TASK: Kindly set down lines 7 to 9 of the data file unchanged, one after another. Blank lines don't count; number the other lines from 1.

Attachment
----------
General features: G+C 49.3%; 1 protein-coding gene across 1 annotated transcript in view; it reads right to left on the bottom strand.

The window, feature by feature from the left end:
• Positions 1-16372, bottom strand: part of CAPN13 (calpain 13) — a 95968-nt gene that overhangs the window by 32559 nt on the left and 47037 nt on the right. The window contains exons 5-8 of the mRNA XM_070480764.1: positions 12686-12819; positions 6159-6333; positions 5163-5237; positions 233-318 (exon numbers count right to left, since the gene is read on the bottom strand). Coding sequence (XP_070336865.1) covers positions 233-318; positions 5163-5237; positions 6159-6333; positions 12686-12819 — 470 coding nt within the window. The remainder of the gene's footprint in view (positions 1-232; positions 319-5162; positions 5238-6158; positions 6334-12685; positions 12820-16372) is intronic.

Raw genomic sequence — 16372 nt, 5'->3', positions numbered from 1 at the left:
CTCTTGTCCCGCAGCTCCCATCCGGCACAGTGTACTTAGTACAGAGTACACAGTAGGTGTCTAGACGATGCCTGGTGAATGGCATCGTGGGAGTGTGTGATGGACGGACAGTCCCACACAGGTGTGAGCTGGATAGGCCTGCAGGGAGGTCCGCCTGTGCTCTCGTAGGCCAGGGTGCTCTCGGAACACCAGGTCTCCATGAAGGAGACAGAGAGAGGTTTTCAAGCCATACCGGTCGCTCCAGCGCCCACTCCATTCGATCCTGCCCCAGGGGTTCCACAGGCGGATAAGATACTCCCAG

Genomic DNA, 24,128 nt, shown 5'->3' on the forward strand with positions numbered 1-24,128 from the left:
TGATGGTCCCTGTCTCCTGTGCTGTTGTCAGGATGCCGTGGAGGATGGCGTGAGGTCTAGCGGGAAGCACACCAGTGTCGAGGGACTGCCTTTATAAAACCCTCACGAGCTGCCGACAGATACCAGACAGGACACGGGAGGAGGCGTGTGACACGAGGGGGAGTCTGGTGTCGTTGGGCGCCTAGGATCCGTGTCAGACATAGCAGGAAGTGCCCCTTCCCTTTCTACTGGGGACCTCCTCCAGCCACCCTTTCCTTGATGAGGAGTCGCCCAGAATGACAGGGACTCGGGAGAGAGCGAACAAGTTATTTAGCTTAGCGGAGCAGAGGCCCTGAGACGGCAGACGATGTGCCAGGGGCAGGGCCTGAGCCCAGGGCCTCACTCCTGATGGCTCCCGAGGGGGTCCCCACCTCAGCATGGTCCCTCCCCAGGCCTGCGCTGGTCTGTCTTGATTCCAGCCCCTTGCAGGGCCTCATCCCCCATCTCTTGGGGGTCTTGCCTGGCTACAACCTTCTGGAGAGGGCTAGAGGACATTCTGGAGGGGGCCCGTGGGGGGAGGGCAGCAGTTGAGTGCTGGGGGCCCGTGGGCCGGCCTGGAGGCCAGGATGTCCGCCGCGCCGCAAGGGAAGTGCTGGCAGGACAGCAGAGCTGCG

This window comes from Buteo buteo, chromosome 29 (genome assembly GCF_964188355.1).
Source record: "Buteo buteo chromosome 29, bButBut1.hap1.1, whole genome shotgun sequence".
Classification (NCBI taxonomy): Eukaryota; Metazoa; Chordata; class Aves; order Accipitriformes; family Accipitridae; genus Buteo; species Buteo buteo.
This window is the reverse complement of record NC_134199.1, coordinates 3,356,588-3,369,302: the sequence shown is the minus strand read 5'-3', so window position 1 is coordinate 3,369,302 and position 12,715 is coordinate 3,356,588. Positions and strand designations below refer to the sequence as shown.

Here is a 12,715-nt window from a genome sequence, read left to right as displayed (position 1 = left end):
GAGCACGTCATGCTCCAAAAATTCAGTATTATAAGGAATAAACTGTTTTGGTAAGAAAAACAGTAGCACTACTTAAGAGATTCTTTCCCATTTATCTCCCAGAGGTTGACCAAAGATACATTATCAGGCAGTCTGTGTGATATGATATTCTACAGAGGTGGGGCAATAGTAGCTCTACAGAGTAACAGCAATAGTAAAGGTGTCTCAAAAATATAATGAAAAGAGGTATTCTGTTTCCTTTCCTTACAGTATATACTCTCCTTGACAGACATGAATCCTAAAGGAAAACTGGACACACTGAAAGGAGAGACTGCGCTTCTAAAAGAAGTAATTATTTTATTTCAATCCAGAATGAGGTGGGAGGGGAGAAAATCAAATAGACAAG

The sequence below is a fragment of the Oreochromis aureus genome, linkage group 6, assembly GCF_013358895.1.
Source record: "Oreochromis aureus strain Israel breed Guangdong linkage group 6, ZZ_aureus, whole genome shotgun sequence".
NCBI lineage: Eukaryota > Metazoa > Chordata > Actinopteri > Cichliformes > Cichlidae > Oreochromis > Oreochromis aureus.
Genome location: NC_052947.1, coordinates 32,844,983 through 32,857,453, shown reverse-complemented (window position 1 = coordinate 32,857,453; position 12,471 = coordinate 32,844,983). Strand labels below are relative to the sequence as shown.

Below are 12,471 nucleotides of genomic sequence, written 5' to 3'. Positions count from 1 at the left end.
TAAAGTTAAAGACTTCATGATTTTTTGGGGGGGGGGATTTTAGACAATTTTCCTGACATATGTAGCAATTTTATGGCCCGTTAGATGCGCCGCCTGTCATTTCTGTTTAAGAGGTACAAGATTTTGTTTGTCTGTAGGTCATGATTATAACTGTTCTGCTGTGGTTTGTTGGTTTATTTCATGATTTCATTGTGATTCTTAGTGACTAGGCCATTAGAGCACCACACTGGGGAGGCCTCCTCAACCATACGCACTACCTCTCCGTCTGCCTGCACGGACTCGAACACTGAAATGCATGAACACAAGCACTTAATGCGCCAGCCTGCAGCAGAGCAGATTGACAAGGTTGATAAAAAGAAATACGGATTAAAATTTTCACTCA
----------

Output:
TGATGGTCCCTGTCTCCTGTGCTGTTGTCAGGATGCCGTGGAGGATGGCGTGAGGTCTAGCGGGAAGCACACCAGTGTCGAGGGACTGCCTTTATAAAACCCTCACGAGCTGCCGACAGATACCAGACAGGACACGGGAGGAGGCGTGTGACACGAGGGGGAGTCTGGTGTCGTTGGGCGCCTAGGATCCGTGTCAGACATAGCAGGAAGTGCCCCTTCCCTTTCTACTGGGGACCTCCTCCAGCCACCCTTTCCTTGATGAGGAGTCGCCCAGAATGACAGGGACTCGGGAGAGAGCGAACAAGTTATTTAGCTTAGCGGAGCAGAGGCCCTGAGACGGCAGACGATGTGCCAGGGGCAGGGCCTGAGCCCAGGGCCTCACTCCTGATGGCTCCCGAGGGGGTCCCCACCTCAGCATGGTCCCTCCCCAGGCCTGCGCTGGTCTGTCTTGATTCCAGCCCCTTGCAGGGCCTCATCCCCCATCTCTTGGGGGTCTTGCCTGGCTACAACCTTCTGGAGAGGGCTAGAGGACATTCTGGAGGGGGCCCGTGGGGGGAGGGCAGCAGTTGAGTGCTGGGGGCCCGTGGGCCGGCCTGGAGGCCAGGATGTCCGCCGCGCCGCAAGGGAAGTGCTGGCAGGACAGCAGAGCTGCG

This window comes from Buteo buteo, chromosome 29 (genome assembly GCF_964188355.1).
Source record: "Buteo buteo chromosome 29, bButBut1.hap1.1, whole genome shotgun sequence".